Wednesday, October 26, 2011

Is Harvard Officially the Evil Empire of Ivy Men's Basketball?

You have to either subscribe to ESPN the Insider or ESPN the Magazine to get the article about Harvard's recruiting efforts, which amount to trying to lure 3- and 4-star recruits to Cambridge. It's pretty amazing as to how a) Coach Tommy Amaker (who still hasn't convinced me that he is a good technical coach, as opposed to a good recruiter) can lure these kids to Cambridge, b) how so many top players are good enough students to play at Harvard and c) how the kid featured in the article said that he liked the concept of Harvard because of the possibility of making good basketball connections and going to "an Ivy." From this article, it also sounds like talent-loaded Harvard has a bunch of recruits who could be the Ivy's version of the "Fab Five" -- AAU teammates who might choose the Cantabs over bigger-time basketball schools.

Too often in my life have I run into situations that seemed too good to be true. Sure, call me a jealous hoops zealot who is lamenting the loss of the vivid Penn-Princeton rivalry and who resents Harvard as a wannabe interloper. I can assure you that's not it. I enjoyed watching the Crimson last year and marveled at the assemblage of talent. (I also think that had Sydney Johnson coached the Crimson, they wouldn't have lost a single game). It's just that it seems hard to believe that having gone 65 years without an NCAA tournament bid and without having put a very good team on the court for decades, that all of a sudden perhaps dozens of top-notch recruits are considering Harvard over scholarship schools with good academics and traditional Ivy basketball titans Penn and Princeton, not to mention recent superpower Cornell, which had about as good a three-year run of any Ivy team in a long time.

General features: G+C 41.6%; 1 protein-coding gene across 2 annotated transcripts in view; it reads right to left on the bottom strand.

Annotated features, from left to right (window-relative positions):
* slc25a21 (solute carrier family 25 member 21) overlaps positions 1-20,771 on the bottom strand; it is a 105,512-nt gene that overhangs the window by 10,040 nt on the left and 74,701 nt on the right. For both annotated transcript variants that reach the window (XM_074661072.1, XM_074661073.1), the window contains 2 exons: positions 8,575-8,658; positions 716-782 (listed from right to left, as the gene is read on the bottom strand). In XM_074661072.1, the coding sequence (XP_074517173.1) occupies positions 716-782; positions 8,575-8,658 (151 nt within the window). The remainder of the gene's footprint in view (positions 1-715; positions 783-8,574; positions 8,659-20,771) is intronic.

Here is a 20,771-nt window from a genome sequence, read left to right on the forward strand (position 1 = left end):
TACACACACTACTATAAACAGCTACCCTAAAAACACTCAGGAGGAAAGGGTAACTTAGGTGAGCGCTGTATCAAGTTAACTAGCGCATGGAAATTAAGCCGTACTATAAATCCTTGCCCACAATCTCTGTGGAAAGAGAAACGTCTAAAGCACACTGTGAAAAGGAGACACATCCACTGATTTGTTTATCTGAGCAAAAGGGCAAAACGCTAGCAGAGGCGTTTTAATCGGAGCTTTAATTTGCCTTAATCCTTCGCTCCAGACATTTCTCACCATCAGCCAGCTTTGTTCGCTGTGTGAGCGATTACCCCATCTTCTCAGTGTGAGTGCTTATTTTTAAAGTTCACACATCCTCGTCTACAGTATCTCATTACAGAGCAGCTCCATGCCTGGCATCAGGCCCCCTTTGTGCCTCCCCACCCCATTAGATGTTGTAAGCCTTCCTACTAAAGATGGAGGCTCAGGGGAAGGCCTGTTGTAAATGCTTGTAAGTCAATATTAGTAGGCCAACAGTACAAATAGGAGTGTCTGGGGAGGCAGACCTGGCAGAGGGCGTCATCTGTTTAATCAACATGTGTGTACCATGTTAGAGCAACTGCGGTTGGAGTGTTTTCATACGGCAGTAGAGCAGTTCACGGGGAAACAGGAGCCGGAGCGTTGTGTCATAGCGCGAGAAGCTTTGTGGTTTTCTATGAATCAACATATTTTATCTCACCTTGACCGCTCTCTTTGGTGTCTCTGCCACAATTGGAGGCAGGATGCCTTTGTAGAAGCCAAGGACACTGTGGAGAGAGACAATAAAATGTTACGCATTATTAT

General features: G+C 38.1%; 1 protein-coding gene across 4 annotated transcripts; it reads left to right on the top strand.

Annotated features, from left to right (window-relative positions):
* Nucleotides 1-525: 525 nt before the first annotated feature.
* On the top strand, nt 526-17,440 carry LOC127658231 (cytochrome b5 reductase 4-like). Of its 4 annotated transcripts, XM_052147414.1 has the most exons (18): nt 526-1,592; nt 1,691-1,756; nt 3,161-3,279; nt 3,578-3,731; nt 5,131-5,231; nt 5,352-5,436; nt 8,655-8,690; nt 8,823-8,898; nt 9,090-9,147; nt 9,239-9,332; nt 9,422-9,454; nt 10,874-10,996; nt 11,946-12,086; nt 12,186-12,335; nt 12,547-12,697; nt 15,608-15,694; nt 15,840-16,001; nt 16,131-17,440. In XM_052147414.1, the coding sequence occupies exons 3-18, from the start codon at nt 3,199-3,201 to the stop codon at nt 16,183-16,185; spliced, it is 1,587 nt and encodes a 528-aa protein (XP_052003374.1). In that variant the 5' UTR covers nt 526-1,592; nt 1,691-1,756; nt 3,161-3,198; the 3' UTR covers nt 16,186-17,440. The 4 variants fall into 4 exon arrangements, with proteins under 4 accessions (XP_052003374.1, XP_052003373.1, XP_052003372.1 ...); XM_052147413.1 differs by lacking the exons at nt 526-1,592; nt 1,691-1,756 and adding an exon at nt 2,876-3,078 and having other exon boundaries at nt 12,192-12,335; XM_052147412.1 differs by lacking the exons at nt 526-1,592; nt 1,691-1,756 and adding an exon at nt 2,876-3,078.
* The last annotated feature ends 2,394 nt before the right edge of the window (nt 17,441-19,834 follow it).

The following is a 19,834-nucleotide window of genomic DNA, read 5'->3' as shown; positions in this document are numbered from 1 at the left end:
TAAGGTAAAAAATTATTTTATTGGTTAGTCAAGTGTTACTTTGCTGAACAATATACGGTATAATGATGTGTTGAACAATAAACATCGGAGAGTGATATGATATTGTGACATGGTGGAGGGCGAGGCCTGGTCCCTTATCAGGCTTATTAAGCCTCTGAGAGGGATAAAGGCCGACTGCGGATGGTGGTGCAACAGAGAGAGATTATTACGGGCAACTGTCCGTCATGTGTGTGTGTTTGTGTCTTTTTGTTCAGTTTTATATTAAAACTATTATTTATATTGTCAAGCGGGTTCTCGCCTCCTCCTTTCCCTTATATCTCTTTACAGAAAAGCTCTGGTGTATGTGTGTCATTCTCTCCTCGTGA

I recall talking to a Princeton assistant about six, seven years about a top 100 recruit who had a connection to Princeton. The kid was considering Duke (he eventually went there), but word came through that he was interested in Princeton. The recruit went to the school for a visit, but he ultimately chose Duke. Commented the assistant, "We always lose kids when we go up against Stanford, Duke and schools like that." I'm sure that Penn probably would say the same thing. Yes, the schools get good recruits, but increasingly over the years both Penn and Princeton have lost players to schools that somehow Harvard is now competing against and perhaps winning.

What gives? It's not that Harvard has a winning tradition (it doesn't). It's not that Harvard has a great facility (it doesn't). It's not that Harvard has an outstanding coach (Amaker didn't do well at either Seton Hall or Michigan, and while he's recruited well at Harvard he hasn't won a title yet, although with the talent he has he should mail it in and win a title this year). Sure, Harvard has a huge name, but since when has the huge name simply been enough? Especially when you have schools with storied programs in your conference.

Something just doesn't seem to add up. It could be that Harvard finally has gotten it's men's hoops' act together and corralled the optimal combination of hoops talent that can qualify for Harvard. If so, congratulations for catching lightning in a bottle or something like that. Go on-line if you subscribe to ESPN the Insider or buy the magazine and see what you think. Is it newly found brilliance on the Charles River, or something else? And, if so, what?

Any way you slice it, Harvard is certainly defining itself as the team to beat (perhaps for years) in the Ivies. They'll still have to beat archival Yale (which has a good team this season) and take on Penn and Princeton on back-to-back nights twice this season. That's a tough challenge whether you have three- or four-star recruits -- or not.


Anonymous said...

Harvard didn't go to the tournament last year, but it did win a share of the title.

Anonymous said...

You do come off as a jealous hoops zealot who laments the loss of his Princeton-Penn duopoly, but that doesn't mean you're wrong.

I like how Tommy Amaker reacted after The New York Times published an article in 2008 alleging that he was lowering academic standards to recruit two- and three-star players. He started recruiting three- and four-star players.

That's a nice "in your face" to all the people who were quoted in the article: competitor coaches elsewhere in the Ivies and former assistant coaches to Harvard head man Frank Sullivan.